''But I flied Buran only once, in automatic mode. In order to test Buran in the atmosphere, they created its analogue.'' Photo: буран.ру

''Finally the Soviet man saw how the money thrown out in space returned back''

How our Buran is different from the American shuttles, in your opinion?

The shuttle project is connected with the Strategic Defense Initiative of President Reagan. The Americans advertised their capabilities that with the help of shuttles they would bring to earth orbit platforms, on which there would be guns to intercept missiles that flied in their direction. But missiles are constantly improving, so I never believed in the realism of these plans. The Americans flipped us the bird, and we decided that we would show in return two.

And of course, Buran was different from the shuttles. There's a big barrel of fuel on the American shuttle. The shuttle takes off, and the barrel falls into the ocean. Our plan was to make a rocket out of this barrel, which will be able to put into orbit a payload of up to 100 tonnes. This is Energy rocket, and one of the payloads was to be Buran. The plan, of course, was good. There is always the temptation that you can bring back from space what was taken there. Buran could bring with it from 14 to 17 tonnes of payload. As then one artist said: finally, the Soviet man saw how the money thrown into space returned back.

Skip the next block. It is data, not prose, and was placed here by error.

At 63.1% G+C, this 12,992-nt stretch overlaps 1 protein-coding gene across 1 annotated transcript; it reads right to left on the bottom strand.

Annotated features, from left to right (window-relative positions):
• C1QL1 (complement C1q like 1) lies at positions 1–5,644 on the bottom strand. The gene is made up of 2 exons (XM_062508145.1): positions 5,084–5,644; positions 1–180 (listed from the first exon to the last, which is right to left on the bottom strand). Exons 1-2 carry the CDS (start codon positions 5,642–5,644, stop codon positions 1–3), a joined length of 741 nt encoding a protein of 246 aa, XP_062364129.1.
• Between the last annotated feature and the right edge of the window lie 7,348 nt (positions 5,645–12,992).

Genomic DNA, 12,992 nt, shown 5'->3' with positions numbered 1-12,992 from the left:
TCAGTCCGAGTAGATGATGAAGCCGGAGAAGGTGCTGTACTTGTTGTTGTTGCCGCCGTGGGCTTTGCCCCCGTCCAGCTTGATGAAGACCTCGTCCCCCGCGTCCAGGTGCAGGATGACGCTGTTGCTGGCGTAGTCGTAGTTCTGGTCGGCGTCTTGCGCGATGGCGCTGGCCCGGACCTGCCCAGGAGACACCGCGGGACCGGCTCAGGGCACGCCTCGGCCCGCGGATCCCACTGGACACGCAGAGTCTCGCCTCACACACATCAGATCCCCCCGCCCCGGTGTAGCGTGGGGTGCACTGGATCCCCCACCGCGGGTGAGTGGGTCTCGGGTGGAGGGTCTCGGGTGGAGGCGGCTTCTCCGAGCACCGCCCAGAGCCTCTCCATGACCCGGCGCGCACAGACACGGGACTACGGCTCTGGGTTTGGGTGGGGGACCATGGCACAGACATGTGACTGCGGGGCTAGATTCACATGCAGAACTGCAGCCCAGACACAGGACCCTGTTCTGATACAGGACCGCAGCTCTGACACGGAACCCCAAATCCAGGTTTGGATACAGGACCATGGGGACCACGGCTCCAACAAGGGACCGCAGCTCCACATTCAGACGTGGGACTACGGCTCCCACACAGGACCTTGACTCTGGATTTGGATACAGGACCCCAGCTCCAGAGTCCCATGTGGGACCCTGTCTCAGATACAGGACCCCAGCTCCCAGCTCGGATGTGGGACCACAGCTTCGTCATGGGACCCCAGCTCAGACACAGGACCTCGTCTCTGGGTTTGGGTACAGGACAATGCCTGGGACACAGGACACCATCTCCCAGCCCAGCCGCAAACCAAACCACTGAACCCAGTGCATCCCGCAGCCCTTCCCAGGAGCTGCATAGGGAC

There was also a good programme of the small apparatus Molniya, which took off from the back of the aircraft Mriya. As an interceptor, reconnaissance and bomber it could be useful. And then it could be turned into a unit for changing crews to the ISS. But it remained a wooden mock-up, because it was 1988. And when the USSR collapsed, it was out of the question. Who would be interested in Buran when there was nothing to eat.

What did you do after the project was closed?

I was deputy head of the school of test pilots for flight training from 1992 to 1996. At that time, there was fraternization with the Americans, so I had an opportunity fly the American T-38, F-15 Eagle, C-141 and French Mirage. Until 2003, I carried out transport flights, but it's boring compared to in what I had been engaged before.

By Mark Shishkin